In lieu of an abstract, here is a brief excerpt of the content:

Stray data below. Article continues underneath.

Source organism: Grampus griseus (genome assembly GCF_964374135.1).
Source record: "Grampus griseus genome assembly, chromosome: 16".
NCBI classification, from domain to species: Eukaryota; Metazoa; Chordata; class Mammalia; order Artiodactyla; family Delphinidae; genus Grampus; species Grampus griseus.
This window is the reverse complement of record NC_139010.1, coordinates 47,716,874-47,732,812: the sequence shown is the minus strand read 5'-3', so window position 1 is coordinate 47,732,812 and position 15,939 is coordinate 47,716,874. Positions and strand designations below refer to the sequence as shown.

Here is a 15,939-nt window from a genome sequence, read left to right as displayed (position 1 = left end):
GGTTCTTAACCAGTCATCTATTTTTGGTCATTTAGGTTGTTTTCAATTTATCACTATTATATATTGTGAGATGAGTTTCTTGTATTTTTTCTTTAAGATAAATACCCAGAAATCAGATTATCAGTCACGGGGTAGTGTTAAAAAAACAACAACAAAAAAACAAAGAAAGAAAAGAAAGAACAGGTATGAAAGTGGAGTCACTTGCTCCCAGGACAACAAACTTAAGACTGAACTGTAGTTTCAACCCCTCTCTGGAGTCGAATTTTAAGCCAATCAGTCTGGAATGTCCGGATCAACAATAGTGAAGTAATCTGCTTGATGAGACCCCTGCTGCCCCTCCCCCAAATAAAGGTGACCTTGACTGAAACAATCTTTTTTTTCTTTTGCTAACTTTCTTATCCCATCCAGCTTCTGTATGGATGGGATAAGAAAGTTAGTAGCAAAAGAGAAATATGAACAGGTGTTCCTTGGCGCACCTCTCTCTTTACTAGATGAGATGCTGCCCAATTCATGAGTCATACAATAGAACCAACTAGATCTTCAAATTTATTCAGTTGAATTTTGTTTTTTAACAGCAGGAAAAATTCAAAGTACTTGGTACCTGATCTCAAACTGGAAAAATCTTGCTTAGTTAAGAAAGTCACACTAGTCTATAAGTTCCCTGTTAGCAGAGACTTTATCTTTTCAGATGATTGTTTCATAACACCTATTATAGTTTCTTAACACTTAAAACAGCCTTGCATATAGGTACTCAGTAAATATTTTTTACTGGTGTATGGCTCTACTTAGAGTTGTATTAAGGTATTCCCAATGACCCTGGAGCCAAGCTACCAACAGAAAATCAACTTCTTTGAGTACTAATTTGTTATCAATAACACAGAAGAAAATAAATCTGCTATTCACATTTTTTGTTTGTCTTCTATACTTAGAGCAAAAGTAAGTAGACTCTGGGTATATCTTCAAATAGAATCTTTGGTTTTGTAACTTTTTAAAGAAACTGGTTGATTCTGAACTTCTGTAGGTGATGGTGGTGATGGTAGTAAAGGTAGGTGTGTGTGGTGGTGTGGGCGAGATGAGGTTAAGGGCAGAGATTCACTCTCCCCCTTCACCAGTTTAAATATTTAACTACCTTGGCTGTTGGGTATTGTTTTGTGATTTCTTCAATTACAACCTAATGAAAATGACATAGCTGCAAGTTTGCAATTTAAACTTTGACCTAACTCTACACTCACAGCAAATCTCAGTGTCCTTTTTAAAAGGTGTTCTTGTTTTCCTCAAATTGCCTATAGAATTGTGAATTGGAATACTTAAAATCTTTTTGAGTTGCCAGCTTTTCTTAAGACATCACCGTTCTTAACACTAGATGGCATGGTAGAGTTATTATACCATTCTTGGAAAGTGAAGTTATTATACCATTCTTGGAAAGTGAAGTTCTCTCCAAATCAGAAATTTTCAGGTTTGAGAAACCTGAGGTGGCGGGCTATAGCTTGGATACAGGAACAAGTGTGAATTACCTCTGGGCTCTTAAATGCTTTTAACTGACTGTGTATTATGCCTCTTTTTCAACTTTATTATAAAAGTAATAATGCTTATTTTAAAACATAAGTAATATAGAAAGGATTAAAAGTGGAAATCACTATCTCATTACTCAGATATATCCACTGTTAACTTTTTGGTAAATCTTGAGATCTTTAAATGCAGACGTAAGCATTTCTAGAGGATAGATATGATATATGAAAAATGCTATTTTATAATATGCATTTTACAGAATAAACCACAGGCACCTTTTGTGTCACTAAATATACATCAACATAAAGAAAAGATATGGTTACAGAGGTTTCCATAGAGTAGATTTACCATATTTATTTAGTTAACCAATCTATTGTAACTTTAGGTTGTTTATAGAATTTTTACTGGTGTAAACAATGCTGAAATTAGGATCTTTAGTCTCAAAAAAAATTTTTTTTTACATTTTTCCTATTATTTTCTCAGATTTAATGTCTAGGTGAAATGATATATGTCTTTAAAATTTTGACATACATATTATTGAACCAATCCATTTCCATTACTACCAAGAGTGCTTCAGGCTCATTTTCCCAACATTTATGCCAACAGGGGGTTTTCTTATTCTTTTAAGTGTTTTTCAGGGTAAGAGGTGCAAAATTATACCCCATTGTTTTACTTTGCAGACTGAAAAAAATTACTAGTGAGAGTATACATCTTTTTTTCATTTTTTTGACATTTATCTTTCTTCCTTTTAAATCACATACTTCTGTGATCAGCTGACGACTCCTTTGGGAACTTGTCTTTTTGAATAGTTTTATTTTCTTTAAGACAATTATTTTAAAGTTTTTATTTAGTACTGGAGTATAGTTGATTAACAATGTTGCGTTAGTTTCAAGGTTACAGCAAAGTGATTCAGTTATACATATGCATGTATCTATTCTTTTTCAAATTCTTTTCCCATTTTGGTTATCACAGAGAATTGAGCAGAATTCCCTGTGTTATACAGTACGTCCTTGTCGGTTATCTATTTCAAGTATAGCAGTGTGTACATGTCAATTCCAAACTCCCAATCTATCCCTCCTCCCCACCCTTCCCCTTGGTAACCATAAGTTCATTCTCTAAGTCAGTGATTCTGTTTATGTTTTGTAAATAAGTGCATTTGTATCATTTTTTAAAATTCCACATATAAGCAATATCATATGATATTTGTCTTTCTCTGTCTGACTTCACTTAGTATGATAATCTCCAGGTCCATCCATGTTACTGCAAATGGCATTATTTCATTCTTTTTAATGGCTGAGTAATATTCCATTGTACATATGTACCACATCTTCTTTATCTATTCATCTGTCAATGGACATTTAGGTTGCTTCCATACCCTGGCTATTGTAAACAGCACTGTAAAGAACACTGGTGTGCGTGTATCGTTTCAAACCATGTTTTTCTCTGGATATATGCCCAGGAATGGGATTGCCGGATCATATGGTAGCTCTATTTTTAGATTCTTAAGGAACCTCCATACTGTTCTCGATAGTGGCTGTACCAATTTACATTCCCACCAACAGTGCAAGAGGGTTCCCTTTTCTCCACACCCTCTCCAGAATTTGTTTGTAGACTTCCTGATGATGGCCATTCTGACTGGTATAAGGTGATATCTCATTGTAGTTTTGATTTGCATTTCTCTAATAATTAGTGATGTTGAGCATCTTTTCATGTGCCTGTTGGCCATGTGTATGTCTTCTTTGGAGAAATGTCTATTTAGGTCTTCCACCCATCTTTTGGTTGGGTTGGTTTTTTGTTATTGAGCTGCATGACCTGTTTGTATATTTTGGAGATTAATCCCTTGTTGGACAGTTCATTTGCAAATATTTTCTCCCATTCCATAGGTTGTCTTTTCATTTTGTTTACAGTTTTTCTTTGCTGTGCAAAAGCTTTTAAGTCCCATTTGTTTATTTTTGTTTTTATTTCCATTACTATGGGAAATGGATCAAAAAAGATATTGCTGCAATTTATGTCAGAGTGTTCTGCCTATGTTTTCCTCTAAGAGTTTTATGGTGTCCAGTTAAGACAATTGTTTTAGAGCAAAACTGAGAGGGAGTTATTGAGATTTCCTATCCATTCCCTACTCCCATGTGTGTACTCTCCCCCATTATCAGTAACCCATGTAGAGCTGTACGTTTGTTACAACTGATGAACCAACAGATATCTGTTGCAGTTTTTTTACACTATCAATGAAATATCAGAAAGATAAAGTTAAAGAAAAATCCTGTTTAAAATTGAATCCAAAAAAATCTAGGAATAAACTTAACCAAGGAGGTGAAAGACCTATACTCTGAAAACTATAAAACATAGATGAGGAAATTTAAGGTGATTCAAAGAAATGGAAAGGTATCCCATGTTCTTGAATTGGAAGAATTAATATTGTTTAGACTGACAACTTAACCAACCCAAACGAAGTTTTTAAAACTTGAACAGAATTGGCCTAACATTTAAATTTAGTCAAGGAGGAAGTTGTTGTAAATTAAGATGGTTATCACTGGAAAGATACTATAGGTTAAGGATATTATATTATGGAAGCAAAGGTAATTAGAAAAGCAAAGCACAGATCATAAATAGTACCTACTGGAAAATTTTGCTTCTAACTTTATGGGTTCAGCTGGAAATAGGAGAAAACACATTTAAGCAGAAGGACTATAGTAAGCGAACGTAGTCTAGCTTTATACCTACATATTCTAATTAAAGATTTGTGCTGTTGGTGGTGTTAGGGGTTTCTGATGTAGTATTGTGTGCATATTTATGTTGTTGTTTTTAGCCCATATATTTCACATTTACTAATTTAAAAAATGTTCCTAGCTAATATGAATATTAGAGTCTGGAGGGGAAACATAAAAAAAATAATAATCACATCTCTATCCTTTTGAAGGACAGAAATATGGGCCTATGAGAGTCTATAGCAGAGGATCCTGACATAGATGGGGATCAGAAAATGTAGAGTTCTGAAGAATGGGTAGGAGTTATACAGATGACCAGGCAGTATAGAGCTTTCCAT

Admirable Musicians: Women's Songs in Othello and The Maid's Tragedy Rochelle Smith Desdemona, Othello tells us in IVi, is "An admirable musician " who can "sing the savageness out of a bear."1 Earlier in the play Othello seems to ponder the significance of her musical talent , as though it will provide the key to her character: faithful wife or "super-subtle Venetian" (I.iii.358-59). He protests that there is nothing inherently wrong with musical accomplishments such as singing, playing, and dancing: "Where virtue is, these are more virtuous" (Ill.iii. 192); but his qualification reveals a deeply ambiguous response to female singing, a response explored more fully in the contemporary drama. In the following essay, I examine the way in which the convention of female singing operates as a characterizing device in some of the plays of the period. I argue that in Othello IV.iii, the scene in which Desdemona sings her willow complaint, Shakespeare draws on an association of female singing with female sexuality for his portrait of Desdemona . One of the willow song scenes most like Desdemona's is ILi of Beaumont and Fletcher's The Maid's Tragedy, where Aspatia also sings a willow complaint. I suggest that in The Maid's Tragedy, Beaumont and Fletcher are not simply imitating Shakespeare but consciously revising his willow song scene in Othello. Their revision tells us much about Shakespeare's version. The tendency of Othello criticism to mirror the perspectives of the play's main characters is frequently noted. Carol Thomas Neely neatly divides critics into two camps: "Othello-critics" and "Iago-critics," and argues that both misunderstand the women in the play. Christopher Norris observes the general tendency of literary criticism to "repeat, in compulsive fashion, the acts of misreading exemplified by various, more or less deluded characters within the tale"; not surprisingly, he cites the criticism on Othello to illustrate his point.2 311 312Comparative Drama This critical tendency is particularly marked in discussions about Desdemona which either idealize her innocence and purity or emphasize her human frailty. A. C. Bradley's vision of a transcendentally pure, almost superhuman character—"simple and innocent as a child, ardent with the courage and idealism of a saint, radiant with that heavenly purity of heart"—continues even in the more contemporary criticism. Leslie Fiedler, for example, regards Desdemona as "a miracle of virtue." Arthur Kirsch writes that she "is one of the most elemental and numinous" of Shakespeare 's heroines. Marilyn French, calling Desdemona an "angel" and a "martyr," claims that she represents the "superhuman" moral level of the play. And Angela Pitt suggests that "perhaps it is easiest to make sense of her by seeing her as a symbol of purity."3 Yet even Bradley notices the discrepancy between the Desdemona he conjures up for us and the woman who defends her choice in marriage to the Senate in language both eloquent and passionate: That I did love the Moor to live with him, My downright violence and storm of fortunes May trumpet to the world. (I.iii.251-53) Bradley thus remarks "how astonishing this love and boldness must have been in a maiden so quiet and submissive."4 Desdemona's boldness in love, her frank sexuality, has elicited almost as much critical commentary. Jan Kott observes that Desdemona is the most sensuous of all Shakespeare's heroines: "Eroticism was her vocation and joy." Thus, he explains, "Desdemona is faithful, but must have something of a slut in her. Not in actu but in potentia. Otherwise the drama could not work, because Othello would be ridiculous." His reading makes Desdemona's sexual nature partly responsible for the tragedy, thereby supporting a cynical view like that of W. H. Auden, who predicts that "Given a few more years of Othello and of Emilia's influence and she might well, one feels, have taken a lover." Julian Rice, arguing that the tragedy is precipitated by Desdemona's general lack of knowledge of her own potential for evil, likewise suggests that Desdemona's character contains the potential for adultery. Thus he writes that Desdemona "shrinks from the reality of the whore within her, the potential whore...